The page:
September 28, Friday

Devotional Thoughts for Today

“Pride and Its Destruction”

Jeremiah 50:1-16

This is the word the Lord spoke through Jeremiah the prophet concerning Babylon and the land of the Babylonians: 2 “Announce and proclaim among the nations, lift up a banner and proclaim it; keep nothing back, but say, ‘Babylon will be captured; Bel will be put to shame, Marduk filled with terror. Her images will be put to shame and her idols filled with terror.’ 3 A nation from the north will attack her and lay waste her land. No one will live in it; both people and animals will flee away. 4 “In those days, at that time,” declares the Lord, “the people of Israel and the people of Judah together will go in tears to seek the Lord their God. 5 They will ask the way to Zion and turn their faces toward it. They will come and bind themselves to the Lord in an everlasting covenant that will not be forgotten. 6 “My people have been lost sheep; their shepherds have led them astray and caused them to roam on the mountains. They wandered over mountain and hill and forgot their own resting place. 7 Whoever found them devoured them; their enemies said, ‘We are not guilty, for they sinned against the Lord, their verdant pasture, the Lord, the hope of their ancestors.’8 “Flee out of Babylon; leave the land of the Babylonians, and be like the goats that lead the flock. 9 For I will stir up and bring against Babylon an alliance of great nations from the land of the north. They will take up their positions against her, and from the north she will be captured. Their arrows will be like skilled warriors who do not return empty-handed. 10 So Babylonia will be plundered; all who plunder her will have their fill,” declares the Lord. 11 “Because you rejoice and are glad, you who pillage my inheritance, because you frolic like a heifer threshing grain and neigh like stallions,12  your mother will be greatly ashamed; she who gave you birth will be disgraced. She will be the least of the nations—a wilderness, a dry land, a desert. 13 Because of the Lord’s anger she will not be inhabited but will be completely desolate. All who pass Babylon will be appalled; they will scoff because of all her wounds. 14 “Take up your positions around Babylon, all you who draw the bow. Shoot at her! Spare no arrows, for she has sinned against the Lord. 15 Shout against her on every side! She surrenders, her towers fall, her walls are torn down. Since this is the vengeance of the Lord, take vengeance on her; do to her as she has done to others. 16 Cut off from Babylon the sower, and the reaper with his sickle at harvest. Because of the sword of the oppressor let everyone return to their own people, let everyone flee to their own land.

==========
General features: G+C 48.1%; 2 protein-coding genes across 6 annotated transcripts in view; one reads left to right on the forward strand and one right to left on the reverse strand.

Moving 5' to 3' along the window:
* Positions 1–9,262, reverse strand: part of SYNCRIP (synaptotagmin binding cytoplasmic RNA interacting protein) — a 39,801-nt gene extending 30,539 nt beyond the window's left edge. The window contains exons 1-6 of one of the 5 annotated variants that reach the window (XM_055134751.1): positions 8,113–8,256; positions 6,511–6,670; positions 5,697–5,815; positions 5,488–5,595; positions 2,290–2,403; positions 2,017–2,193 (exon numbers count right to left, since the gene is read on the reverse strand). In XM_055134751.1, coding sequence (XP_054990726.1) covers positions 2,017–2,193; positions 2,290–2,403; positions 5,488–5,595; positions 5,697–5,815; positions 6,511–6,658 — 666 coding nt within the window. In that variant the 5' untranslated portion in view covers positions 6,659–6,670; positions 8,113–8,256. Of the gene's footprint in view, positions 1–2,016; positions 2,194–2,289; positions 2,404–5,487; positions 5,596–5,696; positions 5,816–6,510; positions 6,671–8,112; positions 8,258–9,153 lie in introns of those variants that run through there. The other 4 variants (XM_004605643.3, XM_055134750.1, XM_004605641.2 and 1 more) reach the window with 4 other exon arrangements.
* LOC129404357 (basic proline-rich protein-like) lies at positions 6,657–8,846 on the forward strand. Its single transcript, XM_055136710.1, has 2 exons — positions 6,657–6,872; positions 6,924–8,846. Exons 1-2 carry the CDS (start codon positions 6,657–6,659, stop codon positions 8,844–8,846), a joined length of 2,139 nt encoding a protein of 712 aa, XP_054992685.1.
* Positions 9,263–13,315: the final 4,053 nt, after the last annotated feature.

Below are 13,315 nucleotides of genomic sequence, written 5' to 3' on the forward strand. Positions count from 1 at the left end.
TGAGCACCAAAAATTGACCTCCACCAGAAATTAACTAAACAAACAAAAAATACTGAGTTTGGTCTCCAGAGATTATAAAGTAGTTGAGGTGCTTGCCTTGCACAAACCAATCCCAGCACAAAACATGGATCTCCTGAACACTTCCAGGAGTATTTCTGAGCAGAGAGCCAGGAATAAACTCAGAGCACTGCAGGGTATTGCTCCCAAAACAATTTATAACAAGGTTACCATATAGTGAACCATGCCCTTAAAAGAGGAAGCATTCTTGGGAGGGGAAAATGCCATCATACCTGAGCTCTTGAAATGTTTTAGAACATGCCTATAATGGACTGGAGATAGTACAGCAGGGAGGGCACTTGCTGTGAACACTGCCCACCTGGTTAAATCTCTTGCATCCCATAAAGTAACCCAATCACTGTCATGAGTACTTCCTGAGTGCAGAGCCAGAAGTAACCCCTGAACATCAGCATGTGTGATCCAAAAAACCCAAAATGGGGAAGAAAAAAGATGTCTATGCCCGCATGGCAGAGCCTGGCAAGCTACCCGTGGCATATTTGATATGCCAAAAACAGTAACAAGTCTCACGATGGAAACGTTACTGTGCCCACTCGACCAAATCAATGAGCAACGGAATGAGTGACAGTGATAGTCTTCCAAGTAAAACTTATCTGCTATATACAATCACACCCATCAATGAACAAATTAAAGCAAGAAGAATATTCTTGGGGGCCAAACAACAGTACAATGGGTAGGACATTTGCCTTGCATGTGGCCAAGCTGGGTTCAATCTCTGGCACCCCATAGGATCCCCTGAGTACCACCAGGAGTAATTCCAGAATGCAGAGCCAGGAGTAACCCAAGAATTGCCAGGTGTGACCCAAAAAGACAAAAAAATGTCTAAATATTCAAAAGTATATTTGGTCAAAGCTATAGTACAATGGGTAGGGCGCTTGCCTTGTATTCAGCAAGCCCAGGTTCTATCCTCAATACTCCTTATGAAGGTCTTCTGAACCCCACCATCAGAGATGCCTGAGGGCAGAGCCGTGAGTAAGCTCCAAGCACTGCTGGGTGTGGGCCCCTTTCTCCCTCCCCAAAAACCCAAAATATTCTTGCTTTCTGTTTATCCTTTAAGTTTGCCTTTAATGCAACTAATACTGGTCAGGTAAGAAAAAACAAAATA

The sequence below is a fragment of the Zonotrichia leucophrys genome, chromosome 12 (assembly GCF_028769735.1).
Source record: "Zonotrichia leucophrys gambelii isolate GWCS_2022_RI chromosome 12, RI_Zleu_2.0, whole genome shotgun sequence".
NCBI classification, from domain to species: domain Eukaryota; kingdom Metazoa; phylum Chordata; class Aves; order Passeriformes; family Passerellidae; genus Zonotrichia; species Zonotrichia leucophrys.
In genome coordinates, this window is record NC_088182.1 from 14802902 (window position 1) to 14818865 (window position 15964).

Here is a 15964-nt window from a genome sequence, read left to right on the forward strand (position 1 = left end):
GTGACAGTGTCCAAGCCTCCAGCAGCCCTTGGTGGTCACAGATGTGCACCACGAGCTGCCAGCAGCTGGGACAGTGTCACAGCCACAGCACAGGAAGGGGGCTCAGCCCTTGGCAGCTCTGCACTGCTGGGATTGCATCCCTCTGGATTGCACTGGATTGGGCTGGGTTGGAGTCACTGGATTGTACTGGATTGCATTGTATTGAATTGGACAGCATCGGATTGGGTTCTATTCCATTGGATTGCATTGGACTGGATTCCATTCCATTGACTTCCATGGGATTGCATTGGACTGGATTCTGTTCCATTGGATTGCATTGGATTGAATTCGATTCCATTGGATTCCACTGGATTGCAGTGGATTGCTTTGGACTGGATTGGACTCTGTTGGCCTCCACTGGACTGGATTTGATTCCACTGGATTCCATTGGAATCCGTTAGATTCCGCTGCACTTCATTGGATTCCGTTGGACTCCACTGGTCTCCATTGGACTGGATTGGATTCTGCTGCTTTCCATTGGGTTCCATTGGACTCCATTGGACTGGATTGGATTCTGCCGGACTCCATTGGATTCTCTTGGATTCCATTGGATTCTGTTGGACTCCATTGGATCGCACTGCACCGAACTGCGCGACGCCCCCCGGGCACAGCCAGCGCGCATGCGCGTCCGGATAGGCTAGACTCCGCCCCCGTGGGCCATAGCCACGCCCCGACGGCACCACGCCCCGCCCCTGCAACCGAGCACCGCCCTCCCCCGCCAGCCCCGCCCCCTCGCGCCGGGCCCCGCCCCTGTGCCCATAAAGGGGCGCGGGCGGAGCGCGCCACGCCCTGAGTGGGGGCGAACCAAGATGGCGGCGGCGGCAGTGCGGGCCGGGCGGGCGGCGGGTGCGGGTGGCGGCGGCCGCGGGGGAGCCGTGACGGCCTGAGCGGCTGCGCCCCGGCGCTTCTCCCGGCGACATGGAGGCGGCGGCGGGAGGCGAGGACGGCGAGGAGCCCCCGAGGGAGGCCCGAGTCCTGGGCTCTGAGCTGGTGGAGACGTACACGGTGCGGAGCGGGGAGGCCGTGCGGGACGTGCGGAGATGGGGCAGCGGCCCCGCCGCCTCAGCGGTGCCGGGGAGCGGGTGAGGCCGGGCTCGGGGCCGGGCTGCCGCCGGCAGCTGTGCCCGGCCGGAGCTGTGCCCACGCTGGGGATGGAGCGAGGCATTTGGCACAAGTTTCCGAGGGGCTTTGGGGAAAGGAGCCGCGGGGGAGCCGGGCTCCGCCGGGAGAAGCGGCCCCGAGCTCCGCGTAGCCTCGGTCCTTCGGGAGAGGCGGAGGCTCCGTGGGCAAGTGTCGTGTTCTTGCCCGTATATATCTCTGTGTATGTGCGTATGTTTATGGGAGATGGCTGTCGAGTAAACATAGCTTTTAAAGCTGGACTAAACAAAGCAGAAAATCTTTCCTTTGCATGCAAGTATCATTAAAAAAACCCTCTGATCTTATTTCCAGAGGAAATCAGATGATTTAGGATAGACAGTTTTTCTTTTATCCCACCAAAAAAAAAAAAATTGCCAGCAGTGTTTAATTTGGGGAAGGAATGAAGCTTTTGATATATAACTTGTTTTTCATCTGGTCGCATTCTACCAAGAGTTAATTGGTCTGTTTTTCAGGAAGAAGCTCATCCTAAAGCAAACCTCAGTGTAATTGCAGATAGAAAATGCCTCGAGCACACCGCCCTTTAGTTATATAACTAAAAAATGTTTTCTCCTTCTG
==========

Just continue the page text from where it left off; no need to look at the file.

The problem with pride is that it makes us blind to its existence. I experienced this when I moved to New York City four years ago for a new job. Beforehand, I had been working for 2 years and was actively involved in ministry. Thus, I thought I had the “faithful Christian” lifestyle down pat. However, it didn’t take long before trials in corporate culture, church dysfunction and relational conflicts made me realize that I had, and still have, a long way to go.